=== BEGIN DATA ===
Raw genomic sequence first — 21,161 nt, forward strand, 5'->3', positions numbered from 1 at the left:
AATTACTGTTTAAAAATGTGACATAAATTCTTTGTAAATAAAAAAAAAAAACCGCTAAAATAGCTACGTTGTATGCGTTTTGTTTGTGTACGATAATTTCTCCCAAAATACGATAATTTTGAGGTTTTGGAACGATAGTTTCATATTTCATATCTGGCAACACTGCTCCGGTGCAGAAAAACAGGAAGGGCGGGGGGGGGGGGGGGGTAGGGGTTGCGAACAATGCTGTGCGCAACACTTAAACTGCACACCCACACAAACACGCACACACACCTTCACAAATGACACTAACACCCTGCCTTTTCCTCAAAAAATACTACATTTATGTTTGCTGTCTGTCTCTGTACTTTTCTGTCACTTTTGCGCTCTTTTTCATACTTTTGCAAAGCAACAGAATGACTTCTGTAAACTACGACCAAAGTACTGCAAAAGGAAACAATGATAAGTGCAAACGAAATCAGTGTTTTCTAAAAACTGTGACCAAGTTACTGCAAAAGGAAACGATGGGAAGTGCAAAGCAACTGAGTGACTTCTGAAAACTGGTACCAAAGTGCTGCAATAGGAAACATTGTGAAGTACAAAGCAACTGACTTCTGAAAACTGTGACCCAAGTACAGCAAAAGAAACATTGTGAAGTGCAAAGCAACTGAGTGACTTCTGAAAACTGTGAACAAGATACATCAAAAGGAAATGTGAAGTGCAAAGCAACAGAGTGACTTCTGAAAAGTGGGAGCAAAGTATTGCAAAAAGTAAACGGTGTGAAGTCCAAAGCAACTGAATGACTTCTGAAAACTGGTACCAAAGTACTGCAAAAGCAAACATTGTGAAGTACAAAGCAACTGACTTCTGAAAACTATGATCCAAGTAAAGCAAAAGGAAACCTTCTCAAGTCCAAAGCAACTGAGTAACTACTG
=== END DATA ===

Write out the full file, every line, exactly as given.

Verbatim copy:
Raw genomic sequence first — 21,161 nt, forward strand, 5'->3', positions numbered from 1 at the left:
AATTACTGTTTAAAAATGTGACATAAATTCTTTGTAAATAAAAAAAAAAAACCGCTAAAATAGCTACGTTGTATGCGTTTTGTTTGTGTACGATAATTTCTCCCAAAATACGATAATTTTGAGGTTTTGGAACGATAGTTTCATATTTCATATCTGGCAACACTGCTCCGGTGCAGAAAAACAGGAAGGGCGGGGGGGGGGGGGGGGTAGGGGTTGCGAACAATGCTGTGCGCAACACTTAAACTGCACACCCACACAAACACGCACACACACCTTCACAAATGACACTAACACCCTGCCTTTTCCTCAAAAAATACTACATTTATGTTTGCTGTCTGTCTCTGTACTTTTCTGTCACTTTTGCGCTCTTTTTCATACTTTTGCAAAGCAACAGAATGACTTCTGTAAACTACGACCAAAGTACTGCAAAAGGAAACAATGATAAGTGCAAACGAAATCAGTGTTTTCTAAAAACTGTGACCAAGTTACTGCAAAAGGAAACGATGGGAAGTGCAAAGCAACTGAGTGACTTCTGAAAACTGGTACCAAAGTGCTGCAATAGGAAACATTGTGAAGTACAAAGCAACTGACTTCTGAAAACTGTGACCCAAGTACAGCAAAAGAAACATTGTGAAGTGCAAAGCAACTGAGTGACTTCTGAAAACTGTGAACAAGATACATCAAAAGGAAATGTGAAGTGCAAAGCAACAGAGTGACTTCTGAAAAGTGGGAGCAAAGTATTGCAAAAAGTAAACGGTGTGAAGTCCAAAGCAACTGAATGACTTCTGAAAACTGGTACCAAAGTACTGCAAAAGCAAACATTGTGAAGTACAAAGCAACTGACTTCTGAAAACTATGATCCAAGTAAAGCAAAAGGAAACCTTCTCAAGTCCAAAGCAACTGAGTAACTACTG